Employer mandate delay in health care law means honor system will police subsidies
Charles Rex Arbogast, AP
In the wake of the government's decision to postpone a requirement that employers with 50 or more full-time workers provide health coverage, the honor system will play a more central role in subsidies under the health care law, The Washington Post reported Friday.
According to Reuters, individuals whose employers offer "unaffordable" plans, or those costing more than 9.5 percent of a worker's household income, can received subsidies via tax credit to pay for health insurance. The subsidies are expected to be worth around $5,000 per person annually, and Families USA estimates that just under 26 million Americans are expected to be legitimately eligible.
While employers were previously required to report on the coverage they offer to employees, last week's employer delay means "the federal government will rely more heavily on consumers' self-reported information until 2015, when it plans to have stronger verification systems in place," the Post said.
If there are no external sources of information on what insurance an employer offers, "the exchange may accept the applicant's attestation regarding enrollment in an eligible employer-sponsored plan and eligibility for qualifying coverage in an employer-sponsored plan for the benefit year for which coverage is requested without further verification," the new rule says.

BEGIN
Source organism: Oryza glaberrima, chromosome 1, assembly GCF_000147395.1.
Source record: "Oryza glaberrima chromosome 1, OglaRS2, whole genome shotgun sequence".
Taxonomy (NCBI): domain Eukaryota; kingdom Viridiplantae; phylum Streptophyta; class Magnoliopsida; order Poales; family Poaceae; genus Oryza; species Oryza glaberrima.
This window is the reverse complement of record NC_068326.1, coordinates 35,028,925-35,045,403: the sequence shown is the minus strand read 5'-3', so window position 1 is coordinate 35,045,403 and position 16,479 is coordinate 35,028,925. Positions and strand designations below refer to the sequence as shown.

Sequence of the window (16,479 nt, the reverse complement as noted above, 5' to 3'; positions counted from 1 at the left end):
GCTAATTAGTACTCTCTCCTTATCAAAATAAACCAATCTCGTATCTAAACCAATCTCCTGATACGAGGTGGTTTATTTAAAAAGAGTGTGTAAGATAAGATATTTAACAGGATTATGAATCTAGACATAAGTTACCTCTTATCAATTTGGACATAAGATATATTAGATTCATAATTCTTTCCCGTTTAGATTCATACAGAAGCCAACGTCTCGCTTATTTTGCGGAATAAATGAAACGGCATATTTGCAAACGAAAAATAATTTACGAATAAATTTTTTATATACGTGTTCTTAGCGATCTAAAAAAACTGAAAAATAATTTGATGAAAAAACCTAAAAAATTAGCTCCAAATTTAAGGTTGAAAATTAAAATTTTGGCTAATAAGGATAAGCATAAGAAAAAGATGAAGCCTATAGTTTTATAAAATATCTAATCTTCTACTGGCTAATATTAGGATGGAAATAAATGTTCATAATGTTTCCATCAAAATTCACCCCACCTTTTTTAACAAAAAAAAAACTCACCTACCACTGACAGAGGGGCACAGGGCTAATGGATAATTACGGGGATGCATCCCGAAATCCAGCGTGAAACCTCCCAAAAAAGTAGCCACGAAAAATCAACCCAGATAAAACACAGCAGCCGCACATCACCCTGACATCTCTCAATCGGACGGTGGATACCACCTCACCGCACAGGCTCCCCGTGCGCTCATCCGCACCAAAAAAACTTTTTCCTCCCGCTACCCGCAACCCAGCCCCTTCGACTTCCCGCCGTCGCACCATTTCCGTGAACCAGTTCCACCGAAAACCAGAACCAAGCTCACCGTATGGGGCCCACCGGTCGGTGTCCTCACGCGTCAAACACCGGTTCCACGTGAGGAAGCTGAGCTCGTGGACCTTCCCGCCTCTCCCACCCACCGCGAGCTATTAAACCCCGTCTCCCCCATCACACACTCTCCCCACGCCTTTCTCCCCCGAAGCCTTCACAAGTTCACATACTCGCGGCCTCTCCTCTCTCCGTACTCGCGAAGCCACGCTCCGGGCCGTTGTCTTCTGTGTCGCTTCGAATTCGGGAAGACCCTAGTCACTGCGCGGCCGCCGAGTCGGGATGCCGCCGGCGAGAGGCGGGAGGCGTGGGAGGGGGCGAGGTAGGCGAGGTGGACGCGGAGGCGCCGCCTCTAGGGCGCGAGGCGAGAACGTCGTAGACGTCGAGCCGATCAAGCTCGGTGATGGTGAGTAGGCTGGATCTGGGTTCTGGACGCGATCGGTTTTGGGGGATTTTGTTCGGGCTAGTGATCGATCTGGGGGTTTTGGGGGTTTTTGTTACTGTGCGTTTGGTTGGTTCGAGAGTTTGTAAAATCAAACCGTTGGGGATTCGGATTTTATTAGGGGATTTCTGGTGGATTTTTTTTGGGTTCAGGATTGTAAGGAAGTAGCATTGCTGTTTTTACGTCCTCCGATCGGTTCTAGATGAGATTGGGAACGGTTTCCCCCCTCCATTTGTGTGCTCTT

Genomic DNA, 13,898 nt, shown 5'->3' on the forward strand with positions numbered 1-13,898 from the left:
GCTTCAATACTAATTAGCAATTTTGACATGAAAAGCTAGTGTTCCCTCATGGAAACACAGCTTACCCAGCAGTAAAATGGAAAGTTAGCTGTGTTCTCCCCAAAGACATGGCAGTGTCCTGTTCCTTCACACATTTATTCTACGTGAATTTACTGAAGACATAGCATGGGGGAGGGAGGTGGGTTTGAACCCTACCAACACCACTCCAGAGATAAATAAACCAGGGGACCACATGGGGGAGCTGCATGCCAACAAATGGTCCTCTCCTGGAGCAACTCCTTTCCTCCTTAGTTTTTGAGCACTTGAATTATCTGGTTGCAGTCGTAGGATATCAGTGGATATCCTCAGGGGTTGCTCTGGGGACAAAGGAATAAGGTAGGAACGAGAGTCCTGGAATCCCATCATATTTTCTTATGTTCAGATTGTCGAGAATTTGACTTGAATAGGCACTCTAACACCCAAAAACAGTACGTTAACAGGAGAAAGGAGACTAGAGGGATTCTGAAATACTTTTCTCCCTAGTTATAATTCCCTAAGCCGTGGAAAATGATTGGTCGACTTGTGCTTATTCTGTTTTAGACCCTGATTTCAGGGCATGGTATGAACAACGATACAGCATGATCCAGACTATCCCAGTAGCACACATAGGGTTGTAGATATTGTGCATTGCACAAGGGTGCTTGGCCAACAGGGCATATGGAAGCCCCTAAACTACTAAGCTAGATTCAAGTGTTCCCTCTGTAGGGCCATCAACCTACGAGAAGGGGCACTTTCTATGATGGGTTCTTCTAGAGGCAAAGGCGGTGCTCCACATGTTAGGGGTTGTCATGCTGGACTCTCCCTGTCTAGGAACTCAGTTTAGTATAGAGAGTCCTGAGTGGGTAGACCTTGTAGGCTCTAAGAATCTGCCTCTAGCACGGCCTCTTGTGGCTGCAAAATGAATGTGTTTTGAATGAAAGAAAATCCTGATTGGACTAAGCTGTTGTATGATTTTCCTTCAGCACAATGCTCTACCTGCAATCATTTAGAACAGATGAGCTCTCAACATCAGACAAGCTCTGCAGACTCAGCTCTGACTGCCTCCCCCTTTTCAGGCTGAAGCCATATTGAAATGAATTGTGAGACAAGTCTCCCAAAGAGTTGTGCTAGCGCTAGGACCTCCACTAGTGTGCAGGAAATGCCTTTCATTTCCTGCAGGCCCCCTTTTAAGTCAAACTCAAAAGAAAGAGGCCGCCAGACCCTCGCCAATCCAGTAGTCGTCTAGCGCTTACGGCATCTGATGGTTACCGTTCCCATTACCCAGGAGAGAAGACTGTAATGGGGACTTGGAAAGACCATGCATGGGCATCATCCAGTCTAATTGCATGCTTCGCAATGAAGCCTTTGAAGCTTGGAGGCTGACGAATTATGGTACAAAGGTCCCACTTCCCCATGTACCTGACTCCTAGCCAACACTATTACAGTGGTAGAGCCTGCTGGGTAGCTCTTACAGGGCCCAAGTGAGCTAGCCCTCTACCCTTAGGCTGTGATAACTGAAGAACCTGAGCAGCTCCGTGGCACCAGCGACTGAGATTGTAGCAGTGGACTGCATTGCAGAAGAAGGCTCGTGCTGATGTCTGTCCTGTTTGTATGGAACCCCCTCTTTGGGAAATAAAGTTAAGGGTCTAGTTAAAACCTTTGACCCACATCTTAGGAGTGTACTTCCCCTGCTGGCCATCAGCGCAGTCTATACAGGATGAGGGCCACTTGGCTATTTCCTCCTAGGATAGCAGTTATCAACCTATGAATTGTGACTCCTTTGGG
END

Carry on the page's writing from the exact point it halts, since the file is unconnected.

"The shift of employees to the exchanges could cost (the government) a boatload," Nicholas Bagley, a law professor at the University of Michigan, told Reuters. "Some people who are ineligible for subsidies, because their employer offers affordable insurance, may attempt to get subsidies on the exchanges. The IRS will have a hard time policing that sort of conduct."
According to the Post, the new rule scales back state responsibility in double-checking income levels reported by consumers, which determine what tax subsidy they receive. However, lying on the exchange form carries a penalty that can reach up to $25,000 and extra subsidies would have to be paid back when a tax return for 2014 is filed.
"Presumably, since the IRS knows your income, it could claw back these excess subsidies afterwards, if it chooses to," Avik Roy wrote at Forbes. "But the IRS' record of impartiality is, shall we say, contested. And people who don't file tax returns — such as those with incomes below the poverty line — will probably not be subject to that enforcement mechanism. That's the route to enhanced benefits for poor residents of states that don't expand Medicaid.
Delays of portions of the law such as the employer mandate signal two main problems, Yuval Levin wrote at National Review. The first is logistical difficulties in getting new systems in place and ready to use, and the second is the fear of ending up with too few people in the exchanges.
The second concern is likely the driving force behind ongoing public relations efforts surrounding enrollment, Levin said, "and it seems very likely also to be a key factor behind the decision to allow people access to the exchange subsidies without proving they actually qualify for them."
"The goal here is plain as day. The Obama administration is laser-focused on making sure that enough Americans enroll onto Obamacare-subsidized health insurance platforms, because if they do, it will be politically impossible for Republicans to repeal Obamacare in the future," Roy's Forbes article said. "Politics ain't beanbag, they say. But deliberately encouraging tens of billions of dollars of waste, fraud and abuse in order to achieve a political objective is profoundly immoral."
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